No, no. I think my special preparation is to just chill out. The nice thing is [Mr. Jones director] Agnieszka Holland is such a straight shooter, such an excellent person and has lived through so much personally that it was nothing to her. It was just what it said in the script. So we did it.

I’ve always been interested in actors with your level of recognizability, where you’re so prolific as a character actor that people might have trouble pinning you to one specific role. Are there any other actors that you get confused for?

Definitely. No. I would say that when I first started acting, I would get asked if I was related to John Malkovich or something. But I think that just has to do with the way I sound, or maybe some of the characters I’ve played. But no, not particularly. Not really anyone else in particular.

So your character in this, Walter Duranty, he feels kind of like, I don’t know, like the Stalinist Colonel Kurtz. Did you do a lot of research about him? What did you think about the character?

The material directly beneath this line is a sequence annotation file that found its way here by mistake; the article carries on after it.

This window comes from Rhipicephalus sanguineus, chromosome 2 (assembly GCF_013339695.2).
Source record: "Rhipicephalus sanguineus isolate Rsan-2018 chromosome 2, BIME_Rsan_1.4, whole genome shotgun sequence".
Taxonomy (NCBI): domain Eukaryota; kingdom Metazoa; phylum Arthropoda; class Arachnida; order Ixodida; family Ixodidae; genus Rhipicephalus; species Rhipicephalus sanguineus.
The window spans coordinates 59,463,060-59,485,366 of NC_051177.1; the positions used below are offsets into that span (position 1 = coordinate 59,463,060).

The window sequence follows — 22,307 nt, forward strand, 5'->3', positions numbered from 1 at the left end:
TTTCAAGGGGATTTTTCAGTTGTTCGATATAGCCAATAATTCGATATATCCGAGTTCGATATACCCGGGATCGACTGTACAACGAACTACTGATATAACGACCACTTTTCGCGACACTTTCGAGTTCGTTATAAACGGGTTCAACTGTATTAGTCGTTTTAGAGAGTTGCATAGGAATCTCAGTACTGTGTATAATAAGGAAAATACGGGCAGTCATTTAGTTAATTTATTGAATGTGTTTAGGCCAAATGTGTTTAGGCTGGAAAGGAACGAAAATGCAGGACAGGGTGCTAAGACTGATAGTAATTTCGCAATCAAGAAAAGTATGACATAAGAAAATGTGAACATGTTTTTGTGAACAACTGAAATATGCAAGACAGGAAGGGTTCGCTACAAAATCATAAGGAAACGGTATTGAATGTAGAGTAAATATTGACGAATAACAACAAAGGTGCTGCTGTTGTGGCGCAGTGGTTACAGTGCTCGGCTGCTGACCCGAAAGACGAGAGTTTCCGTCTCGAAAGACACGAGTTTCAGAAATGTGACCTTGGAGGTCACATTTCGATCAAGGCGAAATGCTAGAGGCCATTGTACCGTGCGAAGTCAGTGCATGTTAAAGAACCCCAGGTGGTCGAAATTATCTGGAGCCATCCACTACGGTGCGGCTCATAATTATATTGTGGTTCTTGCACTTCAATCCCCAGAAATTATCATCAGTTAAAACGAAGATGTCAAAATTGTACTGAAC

Yeah, I read this book called Stalin’s Apologist, which is a fantastic read. I perused another one that I don’t remember the title of, but it’s pretty interesting as a life. The people that he knew, the people that he associated within the art world, he really wanted to be like a novelist, to be an artist. And the journalism was more of a fallback, even though he ended up winning the Pulitzer for it. So I think a lot of his bad decisions were to try to keep up this lifestyle that he had going. Like most of us, most of our bad decisions come from personal greed. I don’t think he had much of a true personal ideology.